Neural processes responsible for the translation of sustained nociceptive inputs into subjective pain experience

Cereb Cortex. 2023 Jan 5;33(3):634-650. doi: 10.1093/cercor/bhac090.


Tracking and predicting the temporal structure of nociceptive inputs is crucial to promote survival, as proper and immediate reactions are necessary to avoid actual or potential bodily injury. Neural activities elicited by nociceptive stimuli with different temporal structures have been described, but the neural processes responsible for translating nociception into pain perception are not fully elucidated. To tap into this issue, we recorded electroencephalographic signals from 48 healthy participants receiving thermo-nociceptive stimuli with 3 different durations and 2 different intensities. We observed that pain perception and several brain responses are modulated by stimulus duration and intensity. Crucially, we identified 2 sustained brain responses that were related to the emergence of painful percepts: a low-frequency component (LFC, < 1 Hz) originated from the insula and anterior cingulate cortex, and an alpha-band event-related desynchronization (α-ERD, 8-13 Hz) generated from the sensorimotor cortex. These 2 sustained brain responses were highly coupled, with the α-oscillation amplitude that fluctuated with the LFC phase. Furthermore, the translation of stimulus duration into pain perception was serially mediated by α-ERD and LFC. The present study reveals how brain responses elicited by nociceptive stimulation reflect the complex processes occurring during the translation of nociceptive information into pain perception.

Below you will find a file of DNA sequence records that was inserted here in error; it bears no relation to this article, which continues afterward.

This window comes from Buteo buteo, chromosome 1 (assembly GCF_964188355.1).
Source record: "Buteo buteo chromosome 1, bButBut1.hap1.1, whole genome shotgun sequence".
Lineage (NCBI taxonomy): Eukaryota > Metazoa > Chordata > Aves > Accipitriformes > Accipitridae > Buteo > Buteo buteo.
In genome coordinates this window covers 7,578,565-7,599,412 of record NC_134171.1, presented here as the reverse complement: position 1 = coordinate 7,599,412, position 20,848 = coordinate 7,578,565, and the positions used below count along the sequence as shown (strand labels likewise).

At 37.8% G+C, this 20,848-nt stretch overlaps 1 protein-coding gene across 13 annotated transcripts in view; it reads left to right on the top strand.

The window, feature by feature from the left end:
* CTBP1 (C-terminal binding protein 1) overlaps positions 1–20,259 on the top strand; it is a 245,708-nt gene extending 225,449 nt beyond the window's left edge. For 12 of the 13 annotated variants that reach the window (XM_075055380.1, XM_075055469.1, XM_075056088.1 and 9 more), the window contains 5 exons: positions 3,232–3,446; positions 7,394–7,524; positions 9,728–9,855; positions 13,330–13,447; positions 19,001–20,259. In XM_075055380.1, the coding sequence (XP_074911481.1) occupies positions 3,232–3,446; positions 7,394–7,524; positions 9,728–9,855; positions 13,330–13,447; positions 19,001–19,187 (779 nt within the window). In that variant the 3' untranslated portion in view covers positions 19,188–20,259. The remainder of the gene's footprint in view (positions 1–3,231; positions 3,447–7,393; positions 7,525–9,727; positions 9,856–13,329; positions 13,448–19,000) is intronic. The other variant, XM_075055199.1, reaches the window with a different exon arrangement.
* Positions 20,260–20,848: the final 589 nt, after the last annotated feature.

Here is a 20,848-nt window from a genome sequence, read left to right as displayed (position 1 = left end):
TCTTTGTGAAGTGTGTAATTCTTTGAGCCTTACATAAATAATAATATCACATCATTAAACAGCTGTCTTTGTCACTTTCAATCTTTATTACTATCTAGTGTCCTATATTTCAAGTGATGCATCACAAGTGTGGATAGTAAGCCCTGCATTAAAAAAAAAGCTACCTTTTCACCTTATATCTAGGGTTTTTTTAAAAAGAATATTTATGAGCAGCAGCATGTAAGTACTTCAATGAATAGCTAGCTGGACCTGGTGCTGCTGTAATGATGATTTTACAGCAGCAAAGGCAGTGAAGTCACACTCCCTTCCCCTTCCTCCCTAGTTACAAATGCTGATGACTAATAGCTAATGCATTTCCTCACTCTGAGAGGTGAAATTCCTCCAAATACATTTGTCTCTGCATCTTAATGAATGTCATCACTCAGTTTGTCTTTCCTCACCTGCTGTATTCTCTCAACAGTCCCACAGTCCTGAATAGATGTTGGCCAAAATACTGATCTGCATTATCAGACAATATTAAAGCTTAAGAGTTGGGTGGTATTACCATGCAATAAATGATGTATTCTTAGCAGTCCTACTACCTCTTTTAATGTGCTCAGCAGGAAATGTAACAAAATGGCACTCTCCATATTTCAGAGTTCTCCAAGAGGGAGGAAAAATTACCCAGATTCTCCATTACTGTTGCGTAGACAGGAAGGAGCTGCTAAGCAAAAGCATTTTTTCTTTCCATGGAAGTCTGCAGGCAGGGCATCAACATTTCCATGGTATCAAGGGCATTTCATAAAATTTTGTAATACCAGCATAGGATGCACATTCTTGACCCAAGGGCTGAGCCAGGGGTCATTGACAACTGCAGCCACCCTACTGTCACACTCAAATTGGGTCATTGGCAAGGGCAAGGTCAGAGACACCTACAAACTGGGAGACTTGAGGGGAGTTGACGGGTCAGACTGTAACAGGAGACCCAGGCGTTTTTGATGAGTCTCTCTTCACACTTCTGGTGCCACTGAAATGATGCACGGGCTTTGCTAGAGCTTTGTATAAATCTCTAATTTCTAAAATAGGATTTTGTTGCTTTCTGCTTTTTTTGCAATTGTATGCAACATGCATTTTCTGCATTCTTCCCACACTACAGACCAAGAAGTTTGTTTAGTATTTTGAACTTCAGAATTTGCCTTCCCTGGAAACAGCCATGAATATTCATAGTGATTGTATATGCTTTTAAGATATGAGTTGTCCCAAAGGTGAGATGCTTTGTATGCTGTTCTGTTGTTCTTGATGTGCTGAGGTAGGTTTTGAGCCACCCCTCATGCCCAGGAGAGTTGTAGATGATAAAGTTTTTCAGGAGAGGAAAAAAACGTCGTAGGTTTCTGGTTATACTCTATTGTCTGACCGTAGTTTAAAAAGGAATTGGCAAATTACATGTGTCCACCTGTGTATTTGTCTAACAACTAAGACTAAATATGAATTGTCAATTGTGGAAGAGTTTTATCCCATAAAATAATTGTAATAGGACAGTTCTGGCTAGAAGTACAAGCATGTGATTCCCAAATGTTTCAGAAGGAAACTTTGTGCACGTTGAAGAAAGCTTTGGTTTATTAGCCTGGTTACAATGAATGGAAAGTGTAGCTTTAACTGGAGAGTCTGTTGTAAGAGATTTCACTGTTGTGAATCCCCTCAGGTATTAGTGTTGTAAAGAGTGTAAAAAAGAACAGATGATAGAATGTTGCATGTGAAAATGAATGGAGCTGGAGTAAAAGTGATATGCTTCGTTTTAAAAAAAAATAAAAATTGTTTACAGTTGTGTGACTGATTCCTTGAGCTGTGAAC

Keywords: alpha-band oscillations; mediation effects; nociceptive information; pain perception; phase-amplitude coupling.

Publication types

  • Research Support, Non-U.S. Gov't

MeSH terms

  • Electroencephalography
  • Gyrus Cinguli / physiology
  • Humans
  • Nociception* / physiology
  • Pain Perception / physiology
  • Pain*